Branson unveils new solo plane

Intrepid Sir Richard Branson today announced a new, futuristic-looking aircraft that he hopes will become the first to be piloted solo around the world.

To be called the Virgin Atlantic GlobalFlyer, the plane could complete a round-world journey in 80 hours and fly at an altitude of more than 50,000ft.

The 285mph aircraft will be piloted either by record-holder Steve Fossett who was Sir Richard's partner in his last global ballooning attempt, or Sir Richard, who will be reserve pilot.

The single-pilot, single-engined plane is being built in the Mojave Desert in California by a company called Scaled Composites.

It resembles three planes, with two fuel-carrying fuselages flanking the central cockpit area and all three sections connected by 400 square feet of wing.

The attempt will take place next year - either around April or from October onwards depending on the weather and with a take-off from a central USA location.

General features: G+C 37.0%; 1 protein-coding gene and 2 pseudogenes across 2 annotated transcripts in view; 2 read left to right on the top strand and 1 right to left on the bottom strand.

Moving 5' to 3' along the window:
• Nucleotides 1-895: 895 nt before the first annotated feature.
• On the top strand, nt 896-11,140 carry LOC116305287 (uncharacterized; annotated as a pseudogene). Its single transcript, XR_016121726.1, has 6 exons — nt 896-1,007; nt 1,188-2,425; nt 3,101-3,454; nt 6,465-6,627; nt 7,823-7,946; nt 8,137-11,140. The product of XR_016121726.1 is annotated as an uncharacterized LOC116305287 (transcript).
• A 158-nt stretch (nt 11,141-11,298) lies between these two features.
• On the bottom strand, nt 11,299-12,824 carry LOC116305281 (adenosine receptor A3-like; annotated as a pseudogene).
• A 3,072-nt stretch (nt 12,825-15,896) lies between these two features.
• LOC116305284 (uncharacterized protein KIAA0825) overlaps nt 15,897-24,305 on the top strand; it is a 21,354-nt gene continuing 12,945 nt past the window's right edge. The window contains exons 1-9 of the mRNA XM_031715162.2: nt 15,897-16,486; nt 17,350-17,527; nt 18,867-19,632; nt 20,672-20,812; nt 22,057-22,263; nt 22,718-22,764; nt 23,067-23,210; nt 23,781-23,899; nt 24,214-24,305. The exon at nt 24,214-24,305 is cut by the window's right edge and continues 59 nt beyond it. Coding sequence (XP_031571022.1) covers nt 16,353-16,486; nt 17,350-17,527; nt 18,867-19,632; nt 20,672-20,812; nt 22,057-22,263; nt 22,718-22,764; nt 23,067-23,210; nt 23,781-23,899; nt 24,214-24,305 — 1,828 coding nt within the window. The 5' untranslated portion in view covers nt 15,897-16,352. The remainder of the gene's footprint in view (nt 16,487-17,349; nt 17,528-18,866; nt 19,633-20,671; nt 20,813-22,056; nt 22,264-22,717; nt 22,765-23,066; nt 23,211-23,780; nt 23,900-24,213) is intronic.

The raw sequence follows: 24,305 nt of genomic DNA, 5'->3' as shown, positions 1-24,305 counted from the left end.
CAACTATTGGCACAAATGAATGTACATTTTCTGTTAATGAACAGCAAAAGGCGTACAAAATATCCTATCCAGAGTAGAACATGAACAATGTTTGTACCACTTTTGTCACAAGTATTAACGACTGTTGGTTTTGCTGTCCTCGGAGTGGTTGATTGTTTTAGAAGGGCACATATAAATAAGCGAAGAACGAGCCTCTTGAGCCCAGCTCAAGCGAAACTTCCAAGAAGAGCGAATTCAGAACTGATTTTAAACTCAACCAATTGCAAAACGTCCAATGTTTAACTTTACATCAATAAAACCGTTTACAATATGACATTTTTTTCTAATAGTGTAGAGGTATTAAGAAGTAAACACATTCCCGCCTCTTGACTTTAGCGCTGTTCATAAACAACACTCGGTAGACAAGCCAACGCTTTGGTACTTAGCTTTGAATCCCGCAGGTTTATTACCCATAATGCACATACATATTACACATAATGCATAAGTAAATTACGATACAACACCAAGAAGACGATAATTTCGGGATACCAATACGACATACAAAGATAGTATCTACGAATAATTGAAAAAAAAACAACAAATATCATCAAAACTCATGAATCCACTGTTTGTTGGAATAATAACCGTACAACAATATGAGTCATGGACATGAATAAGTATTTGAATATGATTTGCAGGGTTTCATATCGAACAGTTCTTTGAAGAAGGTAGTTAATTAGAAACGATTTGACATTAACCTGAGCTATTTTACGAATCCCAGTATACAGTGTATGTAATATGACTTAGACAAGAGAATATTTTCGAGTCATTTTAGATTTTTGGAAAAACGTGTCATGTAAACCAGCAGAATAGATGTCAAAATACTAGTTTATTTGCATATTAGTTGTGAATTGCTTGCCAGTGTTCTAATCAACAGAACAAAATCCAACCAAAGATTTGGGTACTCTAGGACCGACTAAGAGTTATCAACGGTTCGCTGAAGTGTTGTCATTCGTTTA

Sir Richard made his announcement in London today, just as his arch rival British Airways was organising the last two days of its passenger Concorde services.

He and Mr Fossett are undertaking a rigorous training regime to prepare them for the physical and technical challenges of flying solo around the world.

Sir Richard, who is the Virgin Atlantic chairman, said: "Like Concorde, the Virgin Atlantic GlobalFlyer will be a sleek and slim aircraft but will be super fuel efficient."

The aircraft, which is being designed by top aviation designer Burt Rutan, will display a livery adapted from the familiar red-and-white of Virgin.

The Virgin plan is for the aircraft to follow the jetstream across the Atlantic to the UK. From there the aircraft will route south to the Mediterranean and then route through the Gulf to Pakistan, India, China and Japan.

It will then cross the Pacific and head back to the launch destination.

Weighing just 22,066lb and only 3,577lb empty, the aircraft will have 17 fuel tanks. The cockpit will be 7.7ft long and large enough for the pilot to lie down and to house food, water and personal equipment.

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